While the great minds of America were wrangling over the future of Syria and their own political futures, my wife was talking about prayer. To the secular intellectual, I’m sure that sounded like the views of someone who is politically naive – the views of a rosary-carrying religious fanatic. After they saw that TV interview, everyone would probably conclude we were the kind of people who have a statue of the Blessed Mother on our front lawn. (We do. Guilty as charged.)

No, I wasn’t embarrassed. I was proud because I believe prayer, especially the rosary, can stop wars and can bring peace. And I was reminded of the many stories of its spiritual power, particularly the one about a group of German Jesuits who prayed the rosary every day in a house eight blocks from where the atomic bomb was detonated in Hiroshima. Even though there was widespread devastation, they were spared and sustained only minor injuries.

There have been many other accounts throughout history. Many believe that because Pope Benedict XV added the title of “Queen of Peace” to the Litany of Loreto in 1917, the horror of World War I came to an end shortly afterward.

And Saint Pio often called the rosary “The Weapon,” which, unlike Tomahawk missiles, is a spiritual weapon that disrupts the malevolent plans of men and Satan.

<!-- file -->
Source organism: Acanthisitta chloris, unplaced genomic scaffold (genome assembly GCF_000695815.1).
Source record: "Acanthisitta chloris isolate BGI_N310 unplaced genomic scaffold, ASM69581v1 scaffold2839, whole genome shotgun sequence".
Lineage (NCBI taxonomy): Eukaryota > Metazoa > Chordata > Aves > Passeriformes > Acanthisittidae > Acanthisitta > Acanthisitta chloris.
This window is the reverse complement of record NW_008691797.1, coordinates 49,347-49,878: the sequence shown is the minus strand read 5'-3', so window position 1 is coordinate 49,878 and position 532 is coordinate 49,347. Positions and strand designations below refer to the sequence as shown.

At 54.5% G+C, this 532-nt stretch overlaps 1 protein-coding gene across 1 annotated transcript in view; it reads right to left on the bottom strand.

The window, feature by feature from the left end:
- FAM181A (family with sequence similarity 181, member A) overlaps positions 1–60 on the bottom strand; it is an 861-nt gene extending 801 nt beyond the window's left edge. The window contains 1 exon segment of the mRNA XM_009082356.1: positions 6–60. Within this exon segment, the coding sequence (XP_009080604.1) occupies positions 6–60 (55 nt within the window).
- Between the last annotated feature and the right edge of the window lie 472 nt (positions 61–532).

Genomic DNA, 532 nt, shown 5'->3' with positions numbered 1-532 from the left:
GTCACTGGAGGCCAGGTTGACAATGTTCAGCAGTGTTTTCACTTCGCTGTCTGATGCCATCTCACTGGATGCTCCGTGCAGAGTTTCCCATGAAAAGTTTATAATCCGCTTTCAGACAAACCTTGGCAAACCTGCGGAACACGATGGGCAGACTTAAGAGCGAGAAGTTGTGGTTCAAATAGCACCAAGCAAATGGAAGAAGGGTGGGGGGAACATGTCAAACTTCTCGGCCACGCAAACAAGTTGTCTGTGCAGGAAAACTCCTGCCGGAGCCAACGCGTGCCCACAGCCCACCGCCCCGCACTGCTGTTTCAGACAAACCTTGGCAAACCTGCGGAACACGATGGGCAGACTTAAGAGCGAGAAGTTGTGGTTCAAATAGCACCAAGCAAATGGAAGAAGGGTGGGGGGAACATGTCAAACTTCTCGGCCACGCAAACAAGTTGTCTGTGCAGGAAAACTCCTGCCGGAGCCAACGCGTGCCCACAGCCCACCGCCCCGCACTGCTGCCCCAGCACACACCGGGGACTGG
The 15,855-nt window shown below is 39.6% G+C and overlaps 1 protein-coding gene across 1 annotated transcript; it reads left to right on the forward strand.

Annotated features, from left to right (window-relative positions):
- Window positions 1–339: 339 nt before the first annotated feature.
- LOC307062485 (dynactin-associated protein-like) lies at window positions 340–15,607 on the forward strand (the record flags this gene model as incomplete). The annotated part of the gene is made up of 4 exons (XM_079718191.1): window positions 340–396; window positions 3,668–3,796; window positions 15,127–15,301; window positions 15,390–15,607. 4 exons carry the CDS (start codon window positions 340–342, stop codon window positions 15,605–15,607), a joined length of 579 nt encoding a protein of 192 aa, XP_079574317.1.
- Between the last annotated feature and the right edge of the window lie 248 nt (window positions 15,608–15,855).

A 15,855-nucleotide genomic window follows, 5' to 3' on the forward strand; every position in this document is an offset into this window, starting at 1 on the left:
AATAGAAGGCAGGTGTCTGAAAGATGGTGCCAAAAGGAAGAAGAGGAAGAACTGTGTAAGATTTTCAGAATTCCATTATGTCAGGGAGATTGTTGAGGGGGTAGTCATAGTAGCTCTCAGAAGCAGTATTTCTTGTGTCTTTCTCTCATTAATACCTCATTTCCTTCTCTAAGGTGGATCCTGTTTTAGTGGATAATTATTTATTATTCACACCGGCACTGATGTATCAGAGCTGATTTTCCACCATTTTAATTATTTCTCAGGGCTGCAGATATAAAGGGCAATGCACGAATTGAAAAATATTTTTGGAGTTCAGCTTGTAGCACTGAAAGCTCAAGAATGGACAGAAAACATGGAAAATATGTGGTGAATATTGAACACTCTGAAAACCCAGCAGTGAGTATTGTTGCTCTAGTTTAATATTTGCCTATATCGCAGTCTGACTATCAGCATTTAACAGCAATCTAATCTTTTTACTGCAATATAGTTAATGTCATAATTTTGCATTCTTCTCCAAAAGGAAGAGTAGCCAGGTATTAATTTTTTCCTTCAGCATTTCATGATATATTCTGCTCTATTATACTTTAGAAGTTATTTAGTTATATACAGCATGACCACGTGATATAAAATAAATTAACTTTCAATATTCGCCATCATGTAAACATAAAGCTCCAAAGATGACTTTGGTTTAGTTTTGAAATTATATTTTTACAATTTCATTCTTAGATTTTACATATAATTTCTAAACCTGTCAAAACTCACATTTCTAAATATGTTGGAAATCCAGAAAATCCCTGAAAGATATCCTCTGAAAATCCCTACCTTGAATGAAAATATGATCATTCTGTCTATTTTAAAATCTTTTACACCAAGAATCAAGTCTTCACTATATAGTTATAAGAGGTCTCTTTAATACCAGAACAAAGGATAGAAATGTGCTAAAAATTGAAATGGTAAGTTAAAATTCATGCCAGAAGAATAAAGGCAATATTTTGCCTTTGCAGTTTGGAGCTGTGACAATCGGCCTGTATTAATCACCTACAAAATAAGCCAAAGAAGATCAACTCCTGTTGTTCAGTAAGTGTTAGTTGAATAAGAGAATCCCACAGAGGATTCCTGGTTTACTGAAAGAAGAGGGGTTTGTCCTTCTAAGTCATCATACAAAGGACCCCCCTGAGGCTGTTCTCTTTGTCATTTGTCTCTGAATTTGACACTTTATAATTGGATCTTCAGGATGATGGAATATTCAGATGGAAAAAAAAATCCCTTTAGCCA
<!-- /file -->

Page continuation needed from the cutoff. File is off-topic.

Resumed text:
It was Father Patrick Peyton, founder of the Holy Cross Family Ministries and a priest committed to a national rosary crusade back in the 1950s, who coined the phrase “The family that prays together stays together.” I’m convinced he was right and that his insight is especially relevant during the Internet age when cyberporn and online sex have destroyed many marriages.

Just look at the statistics for broken homes in America during the modern era, when cyber-adultery and pornography are rampant. These are factors that contribute to the breakup of marriages and the destruction of the family, which Fulton Sheen once said was a foundational cause of world strife, ultimately leading to war.

Borrowing a page from Father Peyton, we all should turn off our computers, our smartphones and TV sets, and buy rosary beads and start praying as families – for ourselves and for the world. Only then will peace come.